I don't take advantage of them too often, but lazy Saturdays are the best. Not only because I'm at home enjoying doing nothing, but also because my favorite shows on KQED, San Francisco's public television station, all happen to be on: Check, Please!, Made in Spain, Lidia's Italy, and Secrets of a Chef.

Recently the boy and I were watching an episode of Lidia's Italy in which she prepares a Neapolitan version of mac and cheese. Her recipe called for ditalini in lieu of macaroni, smoked provola instead of American or cheddar, and bacon, potatoes, and diced tomato. We sat there in captivation, practically smelling the sizzle of smoked bacon vaporizing in our living room.

We were so tantalized that we drove to the grocery store to make it immediately, with the notes I'd taken while watching the show as our guide. It tasted just as good as we'd hoped. Later, I got my hands on the book for the written recipe. Want it? Read more.

Ditalini With Potatoes and Provola

Ditalini With Potatoes and Provola


  1. 6 tablespoons extra virgin olive oil
  2. 1 cup chopped bacon, in 1/4-inch pieces
  3. 1 onion, chopped (about 1 cup)
  4. 4 cups russet potatoes, peeled and cut into 1/2-inch cubes
  5. 1/2 teaspoon sea salt or kosher salt, plus more for the pasta pot
  6. 1 pound ditalini
  7. 1 cup seeded and diced fresh tomato
  8. 8 ounces smoked provola or mozzarella, in 1/2-inch cubes (I used smoked provolone)
  9. 1/2 cup freshly grated Parmigiano-Reggiano


  1. Put 4 tablespoons of the olive oil and the chopped bacon in the big skillet and set over medium-high heat. Stir and cook for 3 or 4 minutes, to render bacon fat. Stir in the chopped onion, and cook until it is sizzling and wilting, about 3 minutes. Spill in the cubed potatoes, toss well in the fat, then spread them in the pan. Season with the salt, and cook, tossing and turning the potatoes frequently, for another 3 or 4 minutes, until the cubes are lightly crisped all over.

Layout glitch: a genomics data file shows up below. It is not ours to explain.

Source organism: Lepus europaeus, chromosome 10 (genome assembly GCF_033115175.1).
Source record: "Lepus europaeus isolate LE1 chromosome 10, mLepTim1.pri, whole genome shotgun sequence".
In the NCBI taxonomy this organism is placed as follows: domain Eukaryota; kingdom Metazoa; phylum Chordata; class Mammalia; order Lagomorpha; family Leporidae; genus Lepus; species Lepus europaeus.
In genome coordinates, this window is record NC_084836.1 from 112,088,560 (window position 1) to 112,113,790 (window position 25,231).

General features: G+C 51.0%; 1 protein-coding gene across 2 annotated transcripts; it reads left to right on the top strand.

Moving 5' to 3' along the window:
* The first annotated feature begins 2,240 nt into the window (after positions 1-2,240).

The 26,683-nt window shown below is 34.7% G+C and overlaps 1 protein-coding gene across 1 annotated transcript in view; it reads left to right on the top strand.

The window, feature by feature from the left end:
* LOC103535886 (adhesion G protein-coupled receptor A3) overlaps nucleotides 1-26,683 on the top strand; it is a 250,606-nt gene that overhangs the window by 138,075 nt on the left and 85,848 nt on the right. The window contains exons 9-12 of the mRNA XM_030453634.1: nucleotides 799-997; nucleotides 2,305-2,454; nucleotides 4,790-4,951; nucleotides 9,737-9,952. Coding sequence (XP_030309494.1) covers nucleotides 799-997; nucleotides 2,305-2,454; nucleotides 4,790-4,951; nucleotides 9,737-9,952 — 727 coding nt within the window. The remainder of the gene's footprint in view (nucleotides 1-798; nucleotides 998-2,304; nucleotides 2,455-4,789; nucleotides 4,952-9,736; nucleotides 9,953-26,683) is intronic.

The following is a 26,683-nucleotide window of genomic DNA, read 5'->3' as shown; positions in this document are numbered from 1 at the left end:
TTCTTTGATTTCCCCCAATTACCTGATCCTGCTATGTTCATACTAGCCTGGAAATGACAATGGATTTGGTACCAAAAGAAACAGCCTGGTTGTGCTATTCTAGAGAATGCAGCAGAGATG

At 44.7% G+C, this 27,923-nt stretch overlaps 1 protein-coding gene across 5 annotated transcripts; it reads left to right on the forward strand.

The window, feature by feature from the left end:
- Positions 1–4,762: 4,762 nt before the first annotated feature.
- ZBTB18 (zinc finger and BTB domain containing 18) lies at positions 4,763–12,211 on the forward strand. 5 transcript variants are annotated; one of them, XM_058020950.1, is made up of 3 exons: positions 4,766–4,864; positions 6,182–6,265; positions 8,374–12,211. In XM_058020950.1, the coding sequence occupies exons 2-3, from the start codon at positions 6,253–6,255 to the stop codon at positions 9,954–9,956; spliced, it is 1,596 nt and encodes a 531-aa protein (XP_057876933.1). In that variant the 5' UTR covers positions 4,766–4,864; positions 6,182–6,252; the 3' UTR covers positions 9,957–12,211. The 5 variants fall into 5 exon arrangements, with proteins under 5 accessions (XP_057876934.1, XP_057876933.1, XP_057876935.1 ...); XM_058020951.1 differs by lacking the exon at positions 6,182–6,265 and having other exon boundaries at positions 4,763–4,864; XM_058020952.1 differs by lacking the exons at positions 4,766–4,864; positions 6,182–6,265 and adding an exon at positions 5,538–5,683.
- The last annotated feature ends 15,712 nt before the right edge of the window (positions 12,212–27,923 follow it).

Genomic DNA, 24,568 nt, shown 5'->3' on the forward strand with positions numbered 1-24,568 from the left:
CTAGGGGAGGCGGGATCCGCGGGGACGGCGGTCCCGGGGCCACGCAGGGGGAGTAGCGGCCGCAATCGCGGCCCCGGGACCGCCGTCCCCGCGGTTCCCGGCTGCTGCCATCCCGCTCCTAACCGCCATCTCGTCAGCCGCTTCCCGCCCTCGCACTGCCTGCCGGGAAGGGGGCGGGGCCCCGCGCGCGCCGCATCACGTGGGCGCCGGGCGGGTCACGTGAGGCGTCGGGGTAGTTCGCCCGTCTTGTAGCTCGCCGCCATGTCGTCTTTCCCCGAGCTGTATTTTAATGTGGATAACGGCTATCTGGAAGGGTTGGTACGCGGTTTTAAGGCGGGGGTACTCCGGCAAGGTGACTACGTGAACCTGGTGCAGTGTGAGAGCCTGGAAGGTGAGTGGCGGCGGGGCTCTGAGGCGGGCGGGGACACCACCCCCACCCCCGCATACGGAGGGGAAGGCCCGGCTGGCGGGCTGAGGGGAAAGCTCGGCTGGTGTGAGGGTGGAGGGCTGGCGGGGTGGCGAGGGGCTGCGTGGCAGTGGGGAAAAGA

2. Pour in 4 cups water, stir everything around, and scrape up any crust on the skillet bottom. Bring the water to a gently bubbling boil and cook, stirring frequently, for about 20 minutes, until the potatoes are cooked. The soup (or sauce, depending on your point of view) should reduce so it barely covers the potato cubes.
  3. Meanwhile, bring 6 quarts of salted water to the boil in a pasta pot. After the potatoes have cooked for about 10 minutes, drop the ditalini into the pot and cook al dente. Drain the ditalini, and stir into the thickened potato soup/sauce. Stir in the remaining 2 tablespoons olive oil, and simmer the pasta e patate together for another 3 minutes or so, to an even denser consistency.
  4. Stir in the diced tomatoes, cook for a minute, and adjust salt to taste. Turn off the heat, scatter the cubed provola all over, and stir into the pasta e patate continuously as it melts into the threads. Finally, stir in the grated cheese. Serve immediately, in warm bowls.

Serves 6.

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